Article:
Eye of the Dolphin, The
United States, 2006
U.S. Release Date:
Theatrical Aspect Ratio:
Carly Schroeder, Adrian Dunbar, George Harris, Katharine Ross, Christine Adams, Jane Lynch, Rudy Levarity
Michael D. Sellers
Michael D. Sellers and Wendell Morris
Eye of the Dolphin is a family drama that will appeal to anyone who likes movies with the hard edges blunted and the narrative bumps smoothed. There's real heart to be found in the story but it comes along with borderline saccharine sentimentality, a too facile ending, and clean outcomes that aren't earned. The film's final scenes frustrate, not because bad things happen or subplots are left hanging but because there's a sense that the movie has cheated us by substituting a resolution of convenience instead of one of substance. Among its assets, Eye of the Dolphin counts wonderful photography (both above and below water) and an effective performance by leading actress Carly Schroeder. Tween and teen girls will identify with her and the character she plays, and this makes the movie targeted strongly at them. Older viewers who are hoping for something with more heft may be disappointed.
As the film opens, 14-year old Alyssa (Schroeder) is in full "rebellious teenager" mode. She is caught smoking a joint in the bathroom. This infraction, not her first, results in her expulsion from school. Her grandmother, Lucy (Katharine Ross), explains to the principal that Alyssa still hasn't gotten over her mother's recent death, but the man isn't sympathetic. Alyssa takes the expulsion in stride. She really doesn't care, as long as she's got her iPod to listen to. Lucy decides that her granddaughter needs a shock to her system, so she reveals a secret: Lucy's father, James Hawk (Adrian Dunbar), isn't dead, as her mother had told her. He's a live and working with dolphins in the Bahamas. And Lucy is going to visit him.
The movie traverses a familiar rode for this sort of film: the awkward meeting between strangers, the tentative attempts to breach a seemingly impenetrable wall, missteps leading to anger and animosity and, finally, redemption and reconciliation. The movie soft-peddles everything, never wanting either Alyssa or James to do anything that might cross a line and cause the audience to dislike them, if only for a moment. The problem with a movie like this is that when the complexity is stripped from the characters, it dilutes the conflict. There should be animosity and resentment here on both sides. Instead, we see only unsustained flashes of it.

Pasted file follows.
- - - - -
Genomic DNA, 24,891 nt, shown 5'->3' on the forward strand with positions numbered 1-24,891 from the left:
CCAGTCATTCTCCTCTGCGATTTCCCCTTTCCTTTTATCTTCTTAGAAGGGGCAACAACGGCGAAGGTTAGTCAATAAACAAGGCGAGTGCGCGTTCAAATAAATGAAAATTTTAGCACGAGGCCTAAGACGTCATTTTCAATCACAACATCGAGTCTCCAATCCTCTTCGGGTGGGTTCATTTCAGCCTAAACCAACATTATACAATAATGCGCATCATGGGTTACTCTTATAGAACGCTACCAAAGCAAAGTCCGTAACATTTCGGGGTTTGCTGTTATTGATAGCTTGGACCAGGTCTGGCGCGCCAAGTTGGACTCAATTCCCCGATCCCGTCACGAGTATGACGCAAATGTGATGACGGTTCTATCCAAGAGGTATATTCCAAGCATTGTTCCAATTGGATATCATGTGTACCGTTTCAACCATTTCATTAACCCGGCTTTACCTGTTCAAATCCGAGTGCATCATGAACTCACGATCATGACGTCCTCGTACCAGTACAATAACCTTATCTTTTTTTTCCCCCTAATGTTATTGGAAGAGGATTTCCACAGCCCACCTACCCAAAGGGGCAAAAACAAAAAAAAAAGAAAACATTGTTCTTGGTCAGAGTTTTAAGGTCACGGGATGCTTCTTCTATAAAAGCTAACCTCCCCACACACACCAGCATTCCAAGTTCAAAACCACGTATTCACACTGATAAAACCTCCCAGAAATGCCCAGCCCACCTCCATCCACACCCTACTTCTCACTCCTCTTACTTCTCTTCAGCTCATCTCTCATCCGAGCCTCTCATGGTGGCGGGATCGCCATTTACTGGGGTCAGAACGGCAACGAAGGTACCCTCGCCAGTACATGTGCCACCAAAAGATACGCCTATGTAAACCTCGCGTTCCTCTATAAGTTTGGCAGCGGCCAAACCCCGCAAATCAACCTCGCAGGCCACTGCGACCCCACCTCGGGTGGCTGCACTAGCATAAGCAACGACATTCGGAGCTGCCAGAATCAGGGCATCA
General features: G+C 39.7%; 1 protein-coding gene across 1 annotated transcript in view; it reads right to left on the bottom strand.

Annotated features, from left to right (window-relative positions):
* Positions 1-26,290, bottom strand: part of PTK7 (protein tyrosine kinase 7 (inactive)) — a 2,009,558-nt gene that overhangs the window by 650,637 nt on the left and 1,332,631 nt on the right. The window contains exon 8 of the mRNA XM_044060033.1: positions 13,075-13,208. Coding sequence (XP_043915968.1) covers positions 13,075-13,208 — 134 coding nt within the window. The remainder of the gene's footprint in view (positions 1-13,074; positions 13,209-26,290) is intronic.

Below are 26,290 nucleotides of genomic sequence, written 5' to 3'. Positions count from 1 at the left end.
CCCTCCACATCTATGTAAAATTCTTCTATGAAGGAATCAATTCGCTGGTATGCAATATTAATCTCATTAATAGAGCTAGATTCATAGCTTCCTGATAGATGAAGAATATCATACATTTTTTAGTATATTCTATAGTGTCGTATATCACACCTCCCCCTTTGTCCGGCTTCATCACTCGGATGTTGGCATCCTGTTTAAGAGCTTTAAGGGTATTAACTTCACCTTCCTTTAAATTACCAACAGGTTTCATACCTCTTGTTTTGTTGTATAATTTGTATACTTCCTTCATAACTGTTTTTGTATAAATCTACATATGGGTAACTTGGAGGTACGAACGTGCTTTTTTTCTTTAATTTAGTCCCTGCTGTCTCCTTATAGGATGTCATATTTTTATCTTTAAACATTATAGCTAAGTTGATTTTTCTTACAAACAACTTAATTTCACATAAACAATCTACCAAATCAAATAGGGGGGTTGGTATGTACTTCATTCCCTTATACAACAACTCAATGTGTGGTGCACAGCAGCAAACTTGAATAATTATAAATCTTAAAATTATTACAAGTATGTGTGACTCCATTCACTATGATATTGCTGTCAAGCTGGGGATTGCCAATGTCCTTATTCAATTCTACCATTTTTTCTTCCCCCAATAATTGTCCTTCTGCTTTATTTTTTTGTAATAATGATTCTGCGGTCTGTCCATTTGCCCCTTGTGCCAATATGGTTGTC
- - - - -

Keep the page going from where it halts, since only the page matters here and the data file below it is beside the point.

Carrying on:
Carly Schroeder is a promising young actress and 2007 is the year when she's getting a chance to show it. She has been in the spotlight for a while now, primarily as a result of her recurring role in Lizzie McGuire. With Eye of the Dolphin and Gracie, however, Schroeder shows she's capable of holding the camera's attention when her name tops the list of credits. She overcomes some weaknesses in the script to provide a likeable and engaging character. The rest of the cast boasts a strong pedigree - Adrian Dunbar is a respected veteran of stage, screen, and television; Katharine Ross is an Oscar nominee; and George Harris has achieved a mark of excellence in some circles by appearing in the Harry Potter movies.
Needless to say, the dolphins end up playing an important role in the proceedings, almost to the point where one can be forgiven thinking that this is their equivalent of Free Willy. For the purposes of this movie, the dolphins are (a) completely safe, (b) as smart as humans, and (c) capable of doing magical things. They are captured nicely on film by cinematographer Guy Livneh, whose camera does justice to the beauty of Grand Bahama Island. Some of the little shots - like one of a crab scuttling across a rock - are the most memorable and add color to the production.
In an act of inexplicable randomness, the MPAA has slapped this completely inoffensive motion picture with a PG-13 rating. I suppose it has to do with the fact that Alyssa smokes a joint at one time and gets drunk at another, but the scenes in question are less graphic than the entertainment news reports about Lindsay Lohan. There's no cursing, nudity, sex, violence, or much of anything else. Eye of the Dolphin is appropriate for young audiences. In fact, it's intended for them. The PG-13 is unwarranted because it's likely to lead potential viewers to believe the content to be more mature than it actually is. This is a squeaky clean family film that does enough things right to make it palatable but plays it safe too many times to be considered dramatically satisfying.